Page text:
BTW, shorts don't just indiscriminately attack a stock for no reason (although there have been some cases). Usually there is some reason (not readily apparent to retail investors until it is too late) for what attracts shorts to a particular stock. I don't short stocks because you could lose more money then you invested and you never know when the Fed is going to try to rescue the market by printing more money. mREITs are dependent on credit and credit has deteriorated.
Not sure where you got this info from, but I think you have made errors in your math. This is from their last 10Q:
On June 30, 2014, the Partnership completed an acquisition of a 25% non-operated net working interest in oil and natural gas liquids producing assets in the Rangely field in northwest Colorado from Merit Management Partners for approximately $408.9 million in cash, net of purchase price adjustments (the “Rangely Acquisition”).
You say this brings in $4.3mm per month (or $51.6mm per year) and will break even in 4 years. But that doesn't add up with what they said in the 10Q, where they said the purchase price was $409mm. 409mm divided by 51.6 is 7.92 years, and I didn't even account for decline or the cost of their debt.
Further, the 10Q broke out their revenues among oil, nat gas and liquids. For the last quarter, the oil revenues were $35861 and total revenues were 97260, so oil was 36%. This acquisition did increase their exposure to oil but it is still only 36% of their revenues, but I get the argument that at the margin an improvement could lead to an improvement in their overall revenues.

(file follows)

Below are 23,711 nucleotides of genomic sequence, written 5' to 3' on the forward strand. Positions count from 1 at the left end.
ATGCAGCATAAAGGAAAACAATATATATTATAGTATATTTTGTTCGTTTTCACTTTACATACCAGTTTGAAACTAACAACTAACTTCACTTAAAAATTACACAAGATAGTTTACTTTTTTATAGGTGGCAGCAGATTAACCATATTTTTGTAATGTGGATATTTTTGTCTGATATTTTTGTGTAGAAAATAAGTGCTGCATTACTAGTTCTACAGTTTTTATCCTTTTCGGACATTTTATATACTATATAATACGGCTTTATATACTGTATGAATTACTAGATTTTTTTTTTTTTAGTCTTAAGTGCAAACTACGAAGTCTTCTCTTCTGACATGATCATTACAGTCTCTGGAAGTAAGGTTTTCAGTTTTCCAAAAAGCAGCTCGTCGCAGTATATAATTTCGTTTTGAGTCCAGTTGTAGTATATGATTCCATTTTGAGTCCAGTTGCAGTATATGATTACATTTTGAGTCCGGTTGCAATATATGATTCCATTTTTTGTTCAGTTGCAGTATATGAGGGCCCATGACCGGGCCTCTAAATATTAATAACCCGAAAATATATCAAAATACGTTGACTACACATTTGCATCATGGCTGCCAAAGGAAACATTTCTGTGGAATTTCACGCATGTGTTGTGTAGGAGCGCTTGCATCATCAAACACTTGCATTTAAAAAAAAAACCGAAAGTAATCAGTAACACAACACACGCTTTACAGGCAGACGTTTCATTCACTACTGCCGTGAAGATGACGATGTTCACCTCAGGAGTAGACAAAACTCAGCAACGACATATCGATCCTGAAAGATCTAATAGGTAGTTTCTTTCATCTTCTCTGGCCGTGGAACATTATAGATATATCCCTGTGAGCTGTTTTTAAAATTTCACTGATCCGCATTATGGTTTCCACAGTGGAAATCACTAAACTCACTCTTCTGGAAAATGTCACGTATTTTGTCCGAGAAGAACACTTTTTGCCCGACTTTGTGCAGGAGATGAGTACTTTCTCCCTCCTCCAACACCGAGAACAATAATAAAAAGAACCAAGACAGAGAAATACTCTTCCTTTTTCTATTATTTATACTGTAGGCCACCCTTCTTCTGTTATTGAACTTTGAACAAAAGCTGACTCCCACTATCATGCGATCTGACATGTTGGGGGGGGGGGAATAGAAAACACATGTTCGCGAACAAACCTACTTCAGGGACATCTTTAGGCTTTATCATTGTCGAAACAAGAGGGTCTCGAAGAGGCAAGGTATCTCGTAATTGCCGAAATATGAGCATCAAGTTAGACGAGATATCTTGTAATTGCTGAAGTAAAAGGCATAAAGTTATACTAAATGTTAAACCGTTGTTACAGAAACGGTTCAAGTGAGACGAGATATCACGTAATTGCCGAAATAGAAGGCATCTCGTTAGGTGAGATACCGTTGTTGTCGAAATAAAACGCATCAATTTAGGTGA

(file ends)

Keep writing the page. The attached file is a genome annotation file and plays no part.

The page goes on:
However, the realized price of their oil revenues is stated at $83.15 based on their hedges. As their oil hedges roll down, there will be less revenue. Oil would need to increase above $83 for them to replace those hedges and to book gain over the hedge price.
I understand the need to pump the stock with info, but you really need to compare with what they said in the 10Q or someone is going to call bull---t.
Another multinational, Monsanto, reported lower earnings and is crashing. Their answer is to cut more jobs and buy back more stock. Hmm.
My mom owned this for years and we sold it last year when it was approaching all-time highs.
Well they said it right there: "debt to EBITDA above 6x." That would breach their debt covenant ratio which is now 5x and drops down back into the 4's in another year (see one of my previous posts for the exact dates or look them up yourself).